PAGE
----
Doing the right thing

I belong to a Facebook group SLPs for Evidence Based Practice. There is frequent discussion of what works and what doesn’t in intervention and in assessment. My work has often focused on assessment and assessment practices. And, I have to say that it is frustrating to find that something does (or doesn’t) work but that clinical practices take so long to change. So, I wonder what is our obligation in the field to be aware of the evidence? And what is our obligation to make changes in our practices?

What started me thinking about this is a post in the group about a paper published in LSHSS in 2013. I really like this paper, and when I was at UT, the MA students read it in my measurement class. Now, at UCI, even though none of the Ph.D. students (yet) are from CSD, those in my measurement class also read it.  It’s a good illustration of how practitioners in the field (and I suspect in many health-related and education-related fields) make day to day decisions about what measures to use.

The researchers in this paper asked SLPs how often they used standardized tests for identification of language impairment. The top 10 most frequently used standardized  tests were the CELF-4; Preschool Language Scale, Fourth Edition, English Edition (PLS-4; Zimmerman, Steiner, & Pond, 2002); PPVT-4; EOWPVT-3; Comprehensive Assessment of Spoken Language (CASL; Carrow-Woolfolk, 1999); CELF—Preschool—2 (CELF-P2;  Semel, Wiig, & Secord, 2004); Receptive One-Word Picture Vocabulary Test (ROWPVT-2; Brownell, 2000); TOLDP:4; Oral and Written Language Scale (OWLS; Carrow-Woolfolk, 1995); and Expressive Vocabulary Test, Second Edition (EVT-2; Wiliams, 2007).

What’s really interesting is that of these only 2 (CELF-4 and CELF-P2) report sensitivity and specificity above 80%. And another 2 report sensitivity and specificity less than 80%, and THE REST DON’T REPORT THIS INFORMATION. So, in theory anyway, for 6 of these 10 most frequently used tests we don’t know if they actually do the job that we are using them for.

This is a problem. We may like these measures, we may be familiar with the measures, and even think that they provide some good information. They probably do, but we have no idea to what extent they accurately classify children with and without language impairment. Why do we accept this? I don’t think we would do so for other things. Would you agree to a diagnostic medical test if its accuracy for identifying the disease was unknown? Would you buy a house where they didn’t measure the square footage? STOP IT!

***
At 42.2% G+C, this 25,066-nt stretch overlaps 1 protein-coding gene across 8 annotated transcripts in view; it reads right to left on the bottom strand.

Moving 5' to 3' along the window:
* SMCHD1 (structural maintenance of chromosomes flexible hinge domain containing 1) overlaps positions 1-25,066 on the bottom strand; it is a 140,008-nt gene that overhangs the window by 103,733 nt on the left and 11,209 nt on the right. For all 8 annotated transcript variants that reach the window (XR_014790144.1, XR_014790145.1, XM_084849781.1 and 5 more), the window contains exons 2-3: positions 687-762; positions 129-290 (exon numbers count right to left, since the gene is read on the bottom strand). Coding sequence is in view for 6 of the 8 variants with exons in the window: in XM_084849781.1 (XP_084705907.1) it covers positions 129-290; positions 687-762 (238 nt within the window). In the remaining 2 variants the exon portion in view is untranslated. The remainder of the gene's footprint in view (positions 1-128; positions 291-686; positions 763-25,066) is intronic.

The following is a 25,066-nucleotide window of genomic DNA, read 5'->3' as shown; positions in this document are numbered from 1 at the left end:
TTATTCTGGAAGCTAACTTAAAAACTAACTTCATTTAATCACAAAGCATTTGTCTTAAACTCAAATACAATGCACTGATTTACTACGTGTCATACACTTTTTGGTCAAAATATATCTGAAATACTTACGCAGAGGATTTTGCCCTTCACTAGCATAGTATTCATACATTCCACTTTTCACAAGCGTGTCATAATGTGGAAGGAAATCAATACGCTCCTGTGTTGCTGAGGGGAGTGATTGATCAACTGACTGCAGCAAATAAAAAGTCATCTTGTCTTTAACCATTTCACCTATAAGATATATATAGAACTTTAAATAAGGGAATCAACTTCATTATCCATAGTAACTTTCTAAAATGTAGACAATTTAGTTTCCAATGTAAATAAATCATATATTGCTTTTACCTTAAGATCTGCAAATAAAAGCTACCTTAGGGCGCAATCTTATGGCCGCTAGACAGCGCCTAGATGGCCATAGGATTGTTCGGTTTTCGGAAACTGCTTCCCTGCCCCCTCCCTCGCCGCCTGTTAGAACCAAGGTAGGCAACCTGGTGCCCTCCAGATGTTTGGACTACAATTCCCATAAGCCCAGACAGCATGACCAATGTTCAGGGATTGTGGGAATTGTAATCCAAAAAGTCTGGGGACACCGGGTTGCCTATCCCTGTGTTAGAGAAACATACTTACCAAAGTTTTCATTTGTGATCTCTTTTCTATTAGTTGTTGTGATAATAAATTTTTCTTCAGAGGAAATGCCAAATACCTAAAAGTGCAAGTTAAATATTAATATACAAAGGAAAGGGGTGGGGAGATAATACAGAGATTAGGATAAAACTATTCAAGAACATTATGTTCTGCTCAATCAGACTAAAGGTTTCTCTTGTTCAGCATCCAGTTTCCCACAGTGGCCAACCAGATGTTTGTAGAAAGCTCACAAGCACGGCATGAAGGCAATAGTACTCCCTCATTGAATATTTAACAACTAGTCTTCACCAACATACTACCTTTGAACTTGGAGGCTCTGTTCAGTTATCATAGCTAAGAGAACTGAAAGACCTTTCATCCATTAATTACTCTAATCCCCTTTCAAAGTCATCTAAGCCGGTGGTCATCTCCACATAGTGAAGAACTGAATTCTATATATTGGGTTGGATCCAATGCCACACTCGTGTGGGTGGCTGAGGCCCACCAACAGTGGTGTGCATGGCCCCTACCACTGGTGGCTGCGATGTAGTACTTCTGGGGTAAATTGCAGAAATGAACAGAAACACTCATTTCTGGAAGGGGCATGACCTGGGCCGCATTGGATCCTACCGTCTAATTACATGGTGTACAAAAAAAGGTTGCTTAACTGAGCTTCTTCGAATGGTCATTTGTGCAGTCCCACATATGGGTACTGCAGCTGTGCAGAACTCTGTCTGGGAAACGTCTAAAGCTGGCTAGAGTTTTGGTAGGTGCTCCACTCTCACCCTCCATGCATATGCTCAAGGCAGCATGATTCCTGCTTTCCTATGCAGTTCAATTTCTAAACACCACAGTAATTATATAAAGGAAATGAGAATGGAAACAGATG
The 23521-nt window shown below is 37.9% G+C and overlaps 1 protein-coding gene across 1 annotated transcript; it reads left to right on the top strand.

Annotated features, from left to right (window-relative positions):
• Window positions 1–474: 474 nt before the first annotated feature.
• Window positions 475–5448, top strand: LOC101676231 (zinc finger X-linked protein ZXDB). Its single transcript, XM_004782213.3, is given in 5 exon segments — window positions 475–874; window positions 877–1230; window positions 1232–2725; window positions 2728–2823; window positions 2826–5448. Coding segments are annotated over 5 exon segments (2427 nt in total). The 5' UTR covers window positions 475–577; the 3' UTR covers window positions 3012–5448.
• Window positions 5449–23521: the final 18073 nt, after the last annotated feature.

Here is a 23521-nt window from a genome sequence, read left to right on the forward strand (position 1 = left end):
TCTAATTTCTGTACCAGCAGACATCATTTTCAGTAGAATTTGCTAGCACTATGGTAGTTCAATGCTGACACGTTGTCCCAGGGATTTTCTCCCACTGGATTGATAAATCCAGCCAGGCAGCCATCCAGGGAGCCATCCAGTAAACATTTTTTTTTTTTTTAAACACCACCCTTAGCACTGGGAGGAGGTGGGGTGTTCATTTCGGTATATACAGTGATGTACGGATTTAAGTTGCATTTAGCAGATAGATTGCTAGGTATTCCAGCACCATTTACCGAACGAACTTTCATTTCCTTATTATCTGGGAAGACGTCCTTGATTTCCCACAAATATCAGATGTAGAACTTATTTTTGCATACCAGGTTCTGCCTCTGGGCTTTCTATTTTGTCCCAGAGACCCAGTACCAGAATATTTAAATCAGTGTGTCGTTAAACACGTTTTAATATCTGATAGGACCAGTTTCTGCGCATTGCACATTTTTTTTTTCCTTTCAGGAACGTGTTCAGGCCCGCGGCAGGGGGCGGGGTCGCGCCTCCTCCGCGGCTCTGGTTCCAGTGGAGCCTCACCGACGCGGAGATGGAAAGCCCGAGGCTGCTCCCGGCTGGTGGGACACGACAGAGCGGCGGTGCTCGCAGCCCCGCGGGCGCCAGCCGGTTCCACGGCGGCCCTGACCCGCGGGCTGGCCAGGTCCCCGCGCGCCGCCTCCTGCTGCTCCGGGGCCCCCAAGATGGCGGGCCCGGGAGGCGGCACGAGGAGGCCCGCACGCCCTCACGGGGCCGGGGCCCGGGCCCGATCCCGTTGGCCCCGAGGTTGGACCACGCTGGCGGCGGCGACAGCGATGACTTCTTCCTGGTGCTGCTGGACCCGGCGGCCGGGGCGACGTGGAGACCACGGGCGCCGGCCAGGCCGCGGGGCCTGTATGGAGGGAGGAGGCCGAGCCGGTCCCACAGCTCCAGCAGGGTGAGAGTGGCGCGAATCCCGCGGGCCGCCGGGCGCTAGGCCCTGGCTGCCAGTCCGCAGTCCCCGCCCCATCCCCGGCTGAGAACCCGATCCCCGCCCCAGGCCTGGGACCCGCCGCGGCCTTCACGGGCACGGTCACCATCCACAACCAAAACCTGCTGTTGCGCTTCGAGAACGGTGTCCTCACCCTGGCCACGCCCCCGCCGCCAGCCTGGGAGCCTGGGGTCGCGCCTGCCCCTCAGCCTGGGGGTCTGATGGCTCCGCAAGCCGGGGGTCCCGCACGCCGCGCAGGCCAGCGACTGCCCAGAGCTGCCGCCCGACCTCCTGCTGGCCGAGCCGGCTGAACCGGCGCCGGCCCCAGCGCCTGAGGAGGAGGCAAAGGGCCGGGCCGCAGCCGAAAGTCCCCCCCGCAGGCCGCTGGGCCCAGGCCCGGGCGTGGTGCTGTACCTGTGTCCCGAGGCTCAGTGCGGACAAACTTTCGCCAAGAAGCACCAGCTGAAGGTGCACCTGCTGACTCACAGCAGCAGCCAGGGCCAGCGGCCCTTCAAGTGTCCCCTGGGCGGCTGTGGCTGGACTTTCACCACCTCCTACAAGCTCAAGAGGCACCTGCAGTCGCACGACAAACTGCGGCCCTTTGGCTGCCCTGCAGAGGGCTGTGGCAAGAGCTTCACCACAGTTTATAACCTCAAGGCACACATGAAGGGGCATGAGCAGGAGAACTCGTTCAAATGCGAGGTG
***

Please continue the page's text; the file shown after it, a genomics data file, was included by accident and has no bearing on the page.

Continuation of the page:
And what about the tests that were almost never used that DO have good sensitivity and specificity. These included the SPELT-3; TOLD-I-3, TNL, WBC, TEEM, DIAL, CCC-2, DELV-N, TWF-D, PEST, and TEGI. Why don’t we use these?

One finding was that frequency of use was statistically related to year of publication so that more recent tests were more likely to be used. And sure, I can see that it is important to use more recent versions of tests, but they have to work!

So, my question is how do we move toward using tests that work? I know that sometimes tests aren’t available or there isn’t a budget for them, etc. So, how do we influence those who are in charge of the $$ that it’s important to have tests that have good classification accuracy? How do we help our peers to maybe move out of what they are comfortable with or what they feel confident in to try something new? I know that learning a new measure is sometime difficult to do, it’s complex and maybe it’s not something we were trained to do, but we do need to do better. Our credibility is at stake.






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  1. #1 by Natalie Munro on December 2, 2017 - 3:53 pm

    Thanks for this post. We also share your frustration. You may be interested in this 2017 publication

  2. #2 by Elizabeth D. Peña on December 2, 2017 - 6:40 pm

    Thanks Natalie– I’ve been meaning to give that paper a full read!

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